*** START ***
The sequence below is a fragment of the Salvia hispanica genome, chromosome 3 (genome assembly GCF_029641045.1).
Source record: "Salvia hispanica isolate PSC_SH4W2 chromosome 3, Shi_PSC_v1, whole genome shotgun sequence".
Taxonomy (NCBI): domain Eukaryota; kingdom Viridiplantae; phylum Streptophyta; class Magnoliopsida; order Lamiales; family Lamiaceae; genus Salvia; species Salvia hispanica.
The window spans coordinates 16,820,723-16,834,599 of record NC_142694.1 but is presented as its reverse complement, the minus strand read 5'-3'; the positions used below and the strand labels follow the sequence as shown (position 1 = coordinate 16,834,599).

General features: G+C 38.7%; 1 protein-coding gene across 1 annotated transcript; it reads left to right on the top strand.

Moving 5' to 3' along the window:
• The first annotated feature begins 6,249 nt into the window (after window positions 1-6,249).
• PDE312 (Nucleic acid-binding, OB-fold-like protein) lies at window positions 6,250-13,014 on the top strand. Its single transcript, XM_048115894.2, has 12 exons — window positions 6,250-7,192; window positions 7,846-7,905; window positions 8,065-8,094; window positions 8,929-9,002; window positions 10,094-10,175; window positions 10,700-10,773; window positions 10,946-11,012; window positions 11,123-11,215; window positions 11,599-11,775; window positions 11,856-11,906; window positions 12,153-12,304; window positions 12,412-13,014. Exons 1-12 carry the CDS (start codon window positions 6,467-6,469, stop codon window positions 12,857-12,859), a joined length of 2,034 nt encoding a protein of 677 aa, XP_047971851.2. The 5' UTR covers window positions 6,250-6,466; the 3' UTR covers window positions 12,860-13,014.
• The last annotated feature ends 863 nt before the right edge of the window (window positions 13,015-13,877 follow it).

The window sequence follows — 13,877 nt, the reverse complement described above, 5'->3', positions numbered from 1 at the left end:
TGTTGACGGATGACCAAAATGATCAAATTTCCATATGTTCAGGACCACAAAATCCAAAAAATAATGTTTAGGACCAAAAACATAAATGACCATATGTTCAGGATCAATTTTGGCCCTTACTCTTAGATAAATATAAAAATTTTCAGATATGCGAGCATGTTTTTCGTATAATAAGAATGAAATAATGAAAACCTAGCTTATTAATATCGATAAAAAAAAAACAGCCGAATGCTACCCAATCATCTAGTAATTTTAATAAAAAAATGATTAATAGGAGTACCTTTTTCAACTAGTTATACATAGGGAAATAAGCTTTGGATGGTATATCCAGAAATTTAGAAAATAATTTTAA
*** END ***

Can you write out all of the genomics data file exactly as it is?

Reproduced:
The sequence below is a fragment of the Salvia hispanica genome, chromosome 3 (genome assembly GCF_029641045.1).
Source record: "Salvia hispanica isolate PSC_SH4W2 chromosome 3, Shi_PSC_v1, whole genome shotgun sequence".
Taxonomy (NCBI): domain Eukaryota; kingdom Viridiplantae; phylum Streptophyta; class Magnoliopsida; order Lamiales; family Lamiaceae; genus Salvia; species Salvia hispanica.
The window spans coordinates 16,820,723-16,834,599 of record NC_142694.1 but is presented as its reverse complement, the minus strand read 5'-3'; the positions used below and the strand labels follow the sequence as shown (position 1 = coordinate 16,834,599).

General features: G+C 38.7%; 1 protein-coding gene across 1 annotated transcript; it reads left to right on the top strand.

Moving 5' to 3' along the window:
• The first annotated feature begins 6,249 nt into the window (after window positions 1-6,249).
• PDE312 (Nucleic acid-binding, OB-fold-like protein) lies at window positions 6,250-13,014 on the top strand. Its single transcript, XM_048115894.2, has 12 exons — window positions 6,250-7,192; window positions 7,846-7,905; window positions 8,065-8,094; window positions 8,929-9,002; window positions 10,094-10,175; window positions 10,700-10,773; window positions 10,946-11,012; window positions 11,123-11,215; window positions 11,599-11,775; window positions 11,856-11,906; window positions 12,153-12,304; window positions 12,412-13,014. Exons 1-12 carry the CDS (start codon window positions 6,467-6,469, stop codon window positions 12,857-12,859), a joined length of 2,034 nt encoding a protein of 677 aa, XP_047971851.2. The 5' UTR covers window positions 6,250-6,466; the 3' UTR covers window positions 12,860-13,014.
• The last annotated feature ends 863 nt before the right edge of the window (window positions 13,015-13,877 follow it).

The window sequence follows — 13,877 nt, the reverse complement described above, 5'->3', positions numbered from 1 at the left end:
TGTTGACGGATGACCAAAATGATCAAATTTCCATATGTTCAGGACCACAAAATCCAAAAAATAATGTTTAGGACCAAAAACATAAATGACCATATGTTCAGGATCAATTTTGGCCCTTACTCTTAGATAAATATAAAAATTTTCAGATATGCGAGCATGTTTTTCGTATAATAAGAATGAAATAATGAAAACCTAGCTTATTAATATCGATAAAAAAAAAACAGCCGAATGCTACCCAATCATCTAGTAATTTTAATAAAAAAATGATTAATAGGAGTACCTTTTTCAACTAGTTATACATAGGGAAATAAGCTTTGGATGGTATATCCAGAAATTTAGAAAATAATTTTAA